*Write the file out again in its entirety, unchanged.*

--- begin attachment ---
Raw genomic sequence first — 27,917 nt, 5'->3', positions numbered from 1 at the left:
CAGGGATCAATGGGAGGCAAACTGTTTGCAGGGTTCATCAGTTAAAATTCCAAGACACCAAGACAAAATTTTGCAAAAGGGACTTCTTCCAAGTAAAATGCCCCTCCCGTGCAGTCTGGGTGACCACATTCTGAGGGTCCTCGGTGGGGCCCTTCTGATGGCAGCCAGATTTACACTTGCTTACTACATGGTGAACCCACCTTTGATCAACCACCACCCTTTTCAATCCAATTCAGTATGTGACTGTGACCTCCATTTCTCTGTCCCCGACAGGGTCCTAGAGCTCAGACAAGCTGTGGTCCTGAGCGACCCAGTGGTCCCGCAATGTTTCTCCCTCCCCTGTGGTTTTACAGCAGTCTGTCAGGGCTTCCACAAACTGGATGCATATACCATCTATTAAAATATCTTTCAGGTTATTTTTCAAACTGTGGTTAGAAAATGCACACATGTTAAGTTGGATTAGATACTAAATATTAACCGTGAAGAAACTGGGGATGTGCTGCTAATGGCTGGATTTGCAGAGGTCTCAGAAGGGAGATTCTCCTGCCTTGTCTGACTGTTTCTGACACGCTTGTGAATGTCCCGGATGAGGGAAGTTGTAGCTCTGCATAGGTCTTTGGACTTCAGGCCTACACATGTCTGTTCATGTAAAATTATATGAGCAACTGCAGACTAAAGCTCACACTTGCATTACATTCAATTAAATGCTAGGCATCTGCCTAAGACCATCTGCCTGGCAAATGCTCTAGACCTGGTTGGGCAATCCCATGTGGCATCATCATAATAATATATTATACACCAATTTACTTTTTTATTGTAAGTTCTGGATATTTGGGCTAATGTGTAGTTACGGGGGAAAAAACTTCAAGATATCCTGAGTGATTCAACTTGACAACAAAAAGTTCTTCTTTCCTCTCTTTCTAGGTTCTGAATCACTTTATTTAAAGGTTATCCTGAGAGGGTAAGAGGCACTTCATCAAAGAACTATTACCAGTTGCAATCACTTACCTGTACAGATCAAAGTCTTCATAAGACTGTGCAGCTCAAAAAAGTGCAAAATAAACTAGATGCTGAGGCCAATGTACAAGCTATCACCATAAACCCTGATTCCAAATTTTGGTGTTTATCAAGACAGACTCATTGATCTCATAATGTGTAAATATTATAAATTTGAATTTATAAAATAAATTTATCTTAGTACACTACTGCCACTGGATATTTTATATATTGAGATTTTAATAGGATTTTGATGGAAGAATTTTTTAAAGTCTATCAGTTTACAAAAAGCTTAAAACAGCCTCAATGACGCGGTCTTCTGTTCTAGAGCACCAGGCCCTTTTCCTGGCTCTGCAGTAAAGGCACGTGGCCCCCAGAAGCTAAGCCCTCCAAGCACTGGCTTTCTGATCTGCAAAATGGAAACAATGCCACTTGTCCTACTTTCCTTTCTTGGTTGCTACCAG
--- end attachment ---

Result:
Raw genomic sequence first — 27,917 nt, 5'->3', positions numbered from 1 at the left:
CAGGGATCAATGGGAGGCAAACTGTTTGCAGGGTTCATCAGTTAAAATTCCAAGACACCAAGACAAAATTTTGCAAAAGGGACTTCTTCCAAGTAAAATGCCCCTCCCGTGCAGTCTGGGTGACCACATTCTGAGGGTCCTCGGTGGGGCCCTTCTGATGGCAGCCAGATTTACACTTGCTTACTACATGGTGAACCCACCTTTGATCAACCACCACCCTTTTCAATCCAATTCAGTATGTGACTGTGACCTCCATTTCTCTGTCCCCGACAGGGTCCTAGAGCTCAGACAAGCTGTGGTCCTGAGCGACCCAGTGGTCCCGCAATGTTTCTCCCTCCCCTGTGGTTTTACAGCAGTCTGTCAGGGCTTCCACAAACTGGATGCATATACCATCTATTAAAATATCTTTCAGGTTATTTTTCAAACTGTGGTTAGAAAATGCACACATGTTAAGTTGGATTAGATACTAAATATTAACCGTGAAGAAACTGGGGATGTGCTGCTAATGGCTGGATTTGCAGAGGTCTCAGAAGGGAGATTCTCCTGCCTTGTCTGACTGTTTCTGACACGCTTGTGAATGTCCCGGATGAGGGAAGTTGTAGCTCTGCATAGGTCTTTGGACTTCAGGCCTACACATGTCTGTTCATGTAAAATTATATGAGCAACTGCAGACTAAAGCTCACACTTGCATTACATTCAATTAAATGCTAGGCATCTGCCTAAGACCATCTGCCTGGCAAATGCTCTAGACCTGGTTGGGCAATCCCATGTGGCATCATCATAATAATATATTATACACCAATTTACTTTTTTATTGTAAGTTCTGGATATTTGGGCTAATGTGTAGTTACGGGGGAAAAAACTTCAAGATATCCTGAGTGATTCAACTTGACAACAAAAAGTTCTTCTTTCCTCTCTTTCTAGGTTCTGAATCACTTTATTTAAAGGTTATCCTGAGAGGGTAAGAGGCACTTCATCAAAGAACTATTACCAGTTGCAATCACTTACCTGTACAGATCAAAGTCTTCATAAGACTGTGCAGCTCAAAAAAGTGCAAAATAAACTAGATGCTGAGGCCAATGTACAAGCTATCACCATAAACCCTGATTCCAAATTTTGGTGTTTATCAAGACAGACTCATTGATCTCATAATGTGTAAATATTATAAATTTGAATTTATAAAATAAATTTATCTTAGTACACTACTGCCACTGGATATTTTATATATTGAGATTTTAATAGGATTTTGATGGAAGAATTTTTTAAAGTCTATCAGTTTACAAAAAGCTTAAAACAGCCTCAATGACGCGGTCTTCTGTTCTAGAGCACCAGGCCCTTTTCCTGGCTCTGCAGTAAAGGCACGTGGCCCCCAGAAGCTAAGCCCTCCAAGCACTGGCTTTCTGATCTGCAAAATGGAAACAATGCCACTTGTCCTACTTTCCTTTCTTGGTTGCTACCAG